India to be second largest importer of petroleum by 2024
India’s gasoline, or petrol, exports will fall by 98% by 2019, and it will become the second largest importer of gasoline after Indonesia by 2024, BMI Research said. “We forecast India’s net gasoline exports to decline by 97.8% over the next five years, from 306,800 barrels per day in 2014 to just 6,760 bpd in 2019. This decline will be a result of rapid growth in domestic demand in India, which will require output normally designated for exports to be directed inwards,” said BMI Research, a Fitch Group company.
India, it said, will become a net importer of gasoline from 2020, despite a significant increase of production domestically. “Our forecasts show that India will become the second largest net importer of gasoline after Indonesia by the end of the decade, overtaking the likes of China, Australia and Malaysia as consumption growth slows in these key consumer countries,” it said. The rise in domestic demand will provide an import outlet for India’s growing gasoline production – set to rise 10.3% over the next five years.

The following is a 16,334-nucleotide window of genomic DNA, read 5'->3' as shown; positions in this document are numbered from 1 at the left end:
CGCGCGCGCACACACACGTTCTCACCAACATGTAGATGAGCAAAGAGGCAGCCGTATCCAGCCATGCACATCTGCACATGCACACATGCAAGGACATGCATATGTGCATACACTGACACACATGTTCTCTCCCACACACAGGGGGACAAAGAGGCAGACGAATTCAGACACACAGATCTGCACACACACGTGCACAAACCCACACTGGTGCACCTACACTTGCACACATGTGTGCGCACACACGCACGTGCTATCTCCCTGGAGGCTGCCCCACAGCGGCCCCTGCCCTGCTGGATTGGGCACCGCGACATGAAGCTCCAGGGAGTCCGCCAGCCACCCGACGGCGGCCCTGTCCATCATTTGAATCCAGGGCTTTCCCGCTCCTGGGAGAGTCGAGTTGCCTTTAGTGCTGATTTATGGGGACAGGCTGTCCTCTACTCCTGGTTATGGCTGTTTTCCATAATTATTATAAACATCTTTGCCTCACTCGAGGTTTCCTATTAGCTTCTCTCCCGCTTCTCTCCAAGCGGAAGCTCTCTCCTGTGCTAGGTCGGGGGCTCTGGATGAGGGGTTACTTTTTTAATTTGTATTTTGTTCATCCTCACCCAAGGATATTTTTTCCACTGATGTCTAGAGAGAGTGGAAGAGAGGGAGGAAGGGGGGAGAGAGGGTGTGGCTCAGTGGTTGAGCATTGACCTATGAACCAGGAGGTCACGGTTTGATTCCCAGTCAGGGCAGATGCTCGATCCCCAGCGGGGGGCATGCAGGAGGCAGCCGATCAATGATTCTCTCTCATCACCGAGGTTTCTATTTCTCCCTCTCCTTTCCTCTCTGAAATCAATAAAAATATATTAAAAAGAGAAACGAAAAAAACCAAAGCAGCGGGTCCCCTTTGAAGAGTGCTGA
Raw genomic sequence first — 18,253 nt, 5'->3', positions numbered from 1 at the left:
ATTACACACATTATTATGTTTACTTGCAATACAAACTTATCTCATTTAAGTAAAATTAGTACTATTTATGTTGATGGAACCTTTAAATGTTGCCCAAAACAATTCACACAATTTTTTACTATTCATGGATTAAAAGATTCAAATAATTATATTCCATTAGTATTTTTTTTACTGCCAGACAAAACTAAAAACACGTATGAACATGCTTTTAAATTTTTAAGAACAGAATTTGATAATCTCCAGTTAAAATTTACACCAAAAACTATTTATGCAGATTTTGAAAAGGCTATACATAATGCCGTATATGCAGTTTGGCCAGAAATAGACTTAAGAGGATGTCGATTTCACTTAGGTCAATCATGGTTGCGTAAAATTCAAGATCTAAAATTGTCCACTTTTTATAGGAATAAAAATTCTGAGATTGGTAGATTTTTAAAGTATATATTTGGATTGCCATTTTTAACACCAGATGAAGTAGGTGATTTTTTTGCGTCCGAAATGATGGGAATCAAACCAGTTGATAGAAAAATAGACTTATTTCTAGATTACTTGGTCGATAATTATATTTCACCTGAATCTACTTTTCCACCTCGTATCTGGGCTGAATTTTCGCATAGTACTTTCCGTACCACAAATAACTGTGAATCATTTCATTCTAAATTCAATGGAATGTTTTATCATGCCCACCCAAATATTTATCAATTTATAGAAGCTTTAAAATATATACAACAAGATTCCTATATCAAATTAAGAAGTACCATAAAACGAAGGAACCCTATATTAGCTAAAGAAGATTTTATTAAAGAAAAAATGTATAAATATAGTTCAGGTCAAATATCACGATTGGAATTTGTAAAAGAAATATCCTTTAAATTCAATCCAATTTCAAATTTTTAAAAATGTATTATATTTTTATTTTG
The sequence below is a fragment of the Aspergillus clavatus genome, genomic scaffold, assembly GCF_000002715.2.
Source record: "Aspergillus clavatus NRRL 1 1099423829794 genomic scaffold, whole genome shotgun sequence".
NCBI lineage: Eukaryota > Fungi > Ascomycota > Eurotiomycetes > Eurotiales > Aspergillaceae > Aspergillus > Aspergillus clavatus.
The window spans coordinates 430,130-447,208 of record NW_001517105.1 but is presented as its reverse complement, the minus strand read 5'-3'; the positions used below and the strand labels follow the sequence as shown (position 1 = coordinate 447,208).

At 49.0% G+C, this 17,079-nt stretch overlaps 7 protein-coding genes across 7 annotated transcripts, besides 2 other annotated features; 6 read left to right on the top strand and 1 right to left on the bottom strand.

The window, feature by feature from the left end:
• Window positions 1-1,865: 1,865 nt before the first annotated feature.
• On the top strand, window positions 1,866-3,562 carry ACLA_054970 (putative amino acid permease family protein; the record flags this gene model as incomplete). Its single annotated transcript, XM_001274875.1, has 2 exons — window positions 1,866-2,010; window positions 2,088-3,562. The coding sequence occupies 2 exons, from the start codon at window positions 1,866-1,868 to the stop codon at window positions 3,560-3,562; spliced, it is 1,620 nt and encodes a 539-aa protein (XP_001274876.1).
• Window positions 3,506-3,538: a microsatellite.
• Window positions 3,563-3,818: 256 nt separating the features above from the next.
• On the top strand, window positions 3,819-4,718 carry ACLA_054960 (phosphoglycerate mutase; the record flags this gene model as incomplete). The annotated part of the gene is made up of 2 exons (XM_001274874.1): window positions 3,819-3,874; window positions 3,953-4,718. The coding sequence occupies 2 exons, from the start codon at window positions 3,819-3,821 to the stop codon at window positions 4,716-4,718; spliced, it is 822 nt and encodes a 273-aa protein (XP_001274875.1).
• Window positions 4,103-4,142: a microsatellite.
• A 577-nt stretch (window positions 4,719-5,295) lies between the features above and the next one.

At present, India remains the largest gasoline exporter in the Asia-Pacific region, exporting the majority of its output to Asia and the Middle East, which accounted for nearly half of India’s total refined fuels exports in 2014.
However, falling demand in these two markets will see their imports diminish over the coming decade, it said.
India’s refined fuel shipments to the Middle East decreased by 14.3% over 2013-2014, a trend that may persist with output from new refineries expected to ramp up to full capacity over the next few years.
Also, India’s gasoline exports to the rest of Asia also declined by 9.7% over the same period.
Rising fuel efficiency gains in the developed economies, such as Japan and Taiwan, moderated gasoline use in the transport sectors, while refining capacity expansions in the emerging economies, such as Vietnam, has intensified competition in the exports market.
Although a pick-up in refined fuels demand from Australia, due to the closure of some of its refineries is expected to provide some respite, it will not be sufficient to offset the loss in demand from Middle East and Asia, BMI said.